Half empty? Half full? Runneth over?
Posted: Wed, 06 Jan 2021 15:47
As the new school term begins with further challenges for schools, Catholic teacher and deacon, Michael Bennett, helps us see the positives amid the uncertainty and strangeness. (Photo: Bruce Hong on Unsplash)
In the hazy morning sunshine of a lie in until after 8.00 am, half-way through the Christmas break, it dawned on me that the 4th of January was nearing and the new term was coming. My initial thoughts were ones of dread! I had so far enjoyed time with family, late nights watching TV and later mornings in bed. The day we broke up, the Government had issued plans for mass testing in schools; the 'R' number was rising, Christmas was all but cancelled! My glass was definitely half empty.
I took a breath, paused and looked at the situation in another way. I still had a full seven days of my break, there was still New Year to enjoy. My family and I were safe, healthy and, unlike so many in the country, we were financially stable. Life was good – relax and enjoy the present moment, Michael, I thought. My glass was definitely half full.
I was blessed to be able to celebrate the life of a parishioner as the minister at her funeral. In planning the liturgy, the family chose Psalm 23, which we commonly refer to as 'the Lord is my Shepherd'. I sat with them in the sacristy of St James' Bootle and we reflected on the words of this ancient hymn of praise and thanksgiving. The line 'my cup runneth over' touched me, spoke to me, enlightening my current situation and the way I had been swinging between my glass being half-empty and half-full.
Like all people, teachers have moments of darkness. Often when exhausted, or overwhelmed by the current and ever-shifting educational landscape, the glass can appear to be half—or sometimes fully— empty. Yet no feeling lasts forever and when we pause and embrace the present, we can see that in spite of the difficulties we face, our cup can indeed 'runneth over'.
The 4th of January came—it was yesterday— and I was greeted with best wishes for the new year, firstly by our Pastoral Manager. His smile and optimism for the term ahead was infectious. His cup was brimming and its overflow filled my own cup. The associate staff were busy communicating with vulnerable pupils, seeking to find out if there was any emotional and material help they and their families needed. This life-affirming caritas poured out like a spring of love, which again added to my cup. Teaching staff were busy posting on-line work, Heads of Year were coordinating assemblies and form time. The site team were 'gritting' the yards and paths; the aromas from the kitchen fragranced the whole building. And then the children entered the school: smiling, happy, sharing stories of their Christmas, telling all about the gifts they had received. Full of joyful optimism. Yes, it is true that we had a fraction of the students that we would have in 'normal' times, yet we had children. And this is what really made our collective cups 'runneth over'—our students radiating joy caused a flood of happiness.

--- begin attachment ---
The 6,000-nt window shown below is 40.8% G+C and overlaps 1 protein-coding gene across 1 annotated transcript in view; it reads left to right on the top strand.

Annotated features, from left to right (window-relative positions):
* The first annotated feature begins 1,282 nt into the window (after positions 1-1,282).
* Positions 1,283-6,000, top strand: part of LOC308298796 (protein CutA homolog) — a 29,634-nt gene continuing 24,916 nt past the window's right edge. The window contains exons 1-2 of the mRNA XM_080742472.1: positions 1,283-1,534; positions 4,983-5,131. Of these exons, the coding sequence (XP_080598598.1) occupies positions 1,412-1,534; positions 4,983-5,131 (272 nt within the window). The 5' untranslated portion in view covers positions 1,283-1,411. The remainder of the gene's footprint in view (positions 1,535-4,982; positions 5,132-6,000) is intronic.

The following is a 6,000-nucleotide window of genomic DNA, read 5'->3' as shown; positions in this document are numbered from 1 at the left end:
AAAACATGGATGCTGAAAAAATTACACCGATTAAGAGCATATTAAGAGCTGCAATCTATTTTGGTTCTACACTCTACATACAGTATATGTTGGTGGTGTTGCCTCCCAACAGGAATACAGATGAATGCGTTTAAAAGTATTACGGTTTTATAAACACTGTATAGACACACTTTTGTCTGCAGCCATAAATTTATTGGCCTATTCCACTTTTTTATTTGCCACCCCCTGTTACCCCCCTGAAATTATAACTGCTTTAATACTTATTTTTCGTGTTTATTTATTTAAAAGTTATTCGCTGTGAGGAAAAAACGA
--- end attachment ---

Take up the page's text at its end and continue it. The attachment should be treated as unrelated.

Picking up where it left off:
The 8.00 pm announcement by the Prime Minister could seem like the glass is now half-empty, yet as Christian teachers in the tradition of St John Bosco, we must try our best to embrace the spirit of optimism. To be optimistic about the potential of the youngsters in our care to do good. To be optimistic that the staff in our schools can move mountains for those whom they serve. To be optimistic that we, as teachers, can embrace the children we are called to serve in friendship and peace.
Cardinal Charles Maung Bo SDB sums up this optimistic view beautifully:
As a Salesian, some of the most important principles l hold are of joy and optimism. In every circumstance, we are asked to maintain joy and optimism in our lives and Pope Francis constantly refers to having a personal encounter with Jesus Christ.
The Dalai Lama puts it another way:
Optimism does not mean being blind to the actual reality of a situation. It means maintaining a positive spirit to continue to seek a solution to any given problem. And it means recognizing that any given situation has many different aspects—positive as well as problematic.
'The Art of Happiness in a Troubled World', His Holiness the Dalai Lama, 2009
He gives us this advice: "Choose optimism. It feels better."
In the Gospel of St John, Jesus told his disciples not to let their hearts be troubled. I am sure he was inviting us all to be optimistic about our lives, as God takes care of all things. When we do not let our hearts be troubled, as the Dali Lama said, we ''feel better''.
In these difficult times, we all need to be do what we can to feel better. I invite you all to read and reflect on Psalm 23 and recall to yourself just how your own cup runneth over:
The Lord is my shepherd, I lack nothing.
2 He makes me lie down in green pastures,
he leads me beside quiet waters,
3 he refreshes my soul.
He guides me along the right paths
for his name's sake.
4 Even though I walk
through the darkest valley,
I will fear no evil,
for you are with me;
your rod and your staff,
they comfort me.
5 You prepare a table before me
in the presence of my enemies.
You anoint my head with oil;
my cup overflows.
6 Surely your goodness and love will follow me
all the days of my life,
and I will dwell in the house of the Lord